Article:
C++ Neural Networks and Fuzzy Logic by Valluru B. Rao M&T Books, IDG Books Worldwide, Inc. ISBN: 1558515526 Pub Date: 06/01/95 |

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*Outstar* and *instar* are terms defined by Stephen Grossberg for ways of looking at neurons in a network. A neuron in a web of other neurons receives a large number of inputs from outside the neuron’s boundaries. This is like an inwardly radiating star, hence, the term instar. Also, a neuron may be sending its output to many other destinations in the network. In this way it is acting as an outstar. Every neuron is thus simultaneously both an instar and an outstar. As an instar it receives stimuli from other parts of the network or from outside the network. Note that the neurons in the input layer of a network primarily have connections away from them to the neurons in the next layer, and thus behave mostly as outstars. Neurons in the output layer have many connections coming to it and thus behave mostly as instars. A neural network performs its work through the constant interaction of instars and outstars.

A layer of instars can constitute a competitive layer in a network. An outstar can also be described as a source node with some associated sink nodes that the source feeds to. Grossberg identifies the source input with a conditioned stimulus and the sink inputs with unconditioned stimuli. Robert Hecht-Nielsen’s Counterpropagation network is a model built with instars and outstars.

Weight assignments on connections between neurons not only indicate the strength of the signal that is being fed for aggregation but also the type of interaction between the two neurons. The type of interaction is one of cooperation or of competition. The cooperative type is suggested by a positive weight, and the competition by a negative weight, on the connection. The positive weight connection is meant for what is called *excitation,* while the negative weight connection is termed an *inhibition.*

Initializing the network weight structure is part of what is called the *encoding phase* of a network operation. The encoding algorithms are several, differing by model and by application. You may have gotten the impression that the weight matrices used in the examples discussed in detail thus far have been arbitrarily determined; or if there is a method of setting them up, you are not told what it is.

It is possible to start with randomly chosen values for the weights and to let the weights be adjusted appropriately as the network is run through successive iterations. This would make it easier also. For example, under supervised training, if the error between the desired and computed output is used as a criterion in adjusting weights, then one may as well set the initial weights to zero and let the training process take care of the rest. The small example that follows illustrates this point.

Suppose you have a network with two input neurons and one output neuron, with forward connections between the input neurons and the output neuron, as shown in Figure 5.2. The network is required to output a 1 for the input patterns (1, 0) and (1, 1), and the value 0 for (0, 1) and (0, 0). There are only two connection weights *w _{1}* and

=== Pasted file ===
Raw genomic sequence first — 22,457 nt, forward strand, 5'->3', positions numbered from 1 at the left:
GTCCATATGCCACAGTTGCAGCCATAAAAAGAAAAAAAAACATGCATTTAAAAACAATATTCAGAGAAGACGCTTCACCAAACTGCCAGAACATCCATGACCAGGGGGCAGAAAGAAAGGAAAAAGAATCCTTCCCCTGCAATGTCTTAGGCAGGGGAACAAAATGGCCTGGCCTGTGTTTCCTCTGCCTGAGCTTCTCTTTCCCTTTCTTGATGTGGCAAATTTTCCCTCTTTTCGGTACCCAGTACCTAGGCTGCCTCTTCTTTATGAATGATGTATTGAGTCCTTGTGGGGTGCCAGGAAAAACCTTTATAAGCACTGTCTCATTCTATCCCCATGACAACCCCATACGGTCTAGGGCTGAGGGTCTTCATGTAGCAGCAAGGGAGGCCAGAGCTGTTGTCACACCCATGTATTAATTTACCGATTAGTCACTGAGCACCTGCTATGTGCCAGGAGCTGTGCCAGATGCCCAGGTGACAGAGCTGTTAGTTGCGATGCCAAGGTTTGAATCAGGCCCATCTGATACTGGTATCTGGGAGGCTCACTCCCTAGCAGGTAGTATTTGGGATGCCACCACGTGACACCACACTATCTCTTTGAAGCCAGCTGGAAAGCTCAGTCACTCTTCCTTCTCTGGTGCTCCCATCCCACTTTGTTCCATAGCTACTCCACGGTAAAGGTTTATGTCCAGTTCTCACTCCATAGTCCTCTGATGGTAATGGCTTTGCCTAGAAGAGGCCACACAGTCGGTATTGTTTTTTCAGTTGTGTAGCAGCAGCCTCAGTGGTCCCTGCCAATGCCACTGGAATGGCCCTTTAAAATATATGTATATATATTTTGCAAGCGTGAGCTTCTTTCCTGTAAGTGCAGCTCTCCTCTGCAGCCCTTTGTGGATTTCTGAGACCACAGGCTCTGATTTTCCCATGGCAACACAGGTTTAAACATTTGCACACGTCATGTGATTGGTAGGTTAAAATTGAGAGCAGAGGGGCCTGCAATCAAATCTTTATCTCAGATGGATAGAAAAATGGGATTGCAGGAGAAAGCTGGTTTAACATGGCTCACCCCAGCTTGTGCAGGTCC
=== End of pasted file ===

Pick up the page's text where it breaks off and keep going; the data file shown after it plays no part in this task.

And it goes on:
**Figure 5.2** Neural network with forward connections.

Let us set initially both weights to 0, but you need a threshold function also. Let us use the following threshold function, which is slightly different from the one used in a previous example:

1 if x > 0 | |||

f(x) | = | { | |

0 if x ≤ 0 |

The reason for modifying this function is that if *f*(*x*) has value 1 when *x* = 0, then no matter what the weights are, the output will work out to 1 with input (0, 0). This makes it impossible to get a correct computation of any function that takes the value 0 for the arguments (0, 0).

Now we need to know by what procedure we adjust the weights. The procedure we would apply for this example is as follows.

**•**If the output with input pattern (*a*,*b*) is as desired, then do not adjust the weights.**•**If the output with input pattern (*a*,*b*) is smaller than what it should be, then increment each of*w*and_{1}*w*by 1._{2}**•**If the output with input pattern (*a*,*b*) is greater than what it should be, then subtract 1 from*w*if the product_{1}*aw*is smaller than 1, and adjust_{1}*w*similarly._{2}

Table 5.9 shows what takes place when we follow these procedures, and at what values the weights settle.

step | w_{1} | w_{2} | a | b | activation | output | comment |
---|---|---|---|---|---|---|---|

1 | 0 | 0 | 1 | 1 | 0 | 0 | desired output is 1; increment both w’s |

2 | 1 | 1 | 1 | 1 | 2 | 1 | output is what it should be |

3 | 1 | 1 | 1 | 0 | 1 | 1 | output is what it should be |

4 | 1 | 1 | 0 | 1 | 1 | 1 | output is 1; it should be 0. |

5 | subtract 1 from w_{2} | ||||||

6 | 1 | 0 | 0 | 1 | 0 | 0 | output is what it should be |

7 | 1 | 0 | 0 | 0 | 0 | 0 | output is what it should be |

8 | 1 | 0 | 1 | 1 | 1 | 1 | output is what it should be |

9 | 1 | 0 | 1 | 0 | 1 | 1 | output is what it should be |

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Copyright © IDG Books Worldwide, Inc.

C++ Neural Networks and Fuzzy Logic

ISBN: 1558515526

EAN: 2147483647

EAN: 2147483647

Year: 1995

Pages: 139

Pages: 139

Authors: Valluru B. Rao, Hayagriva Rao

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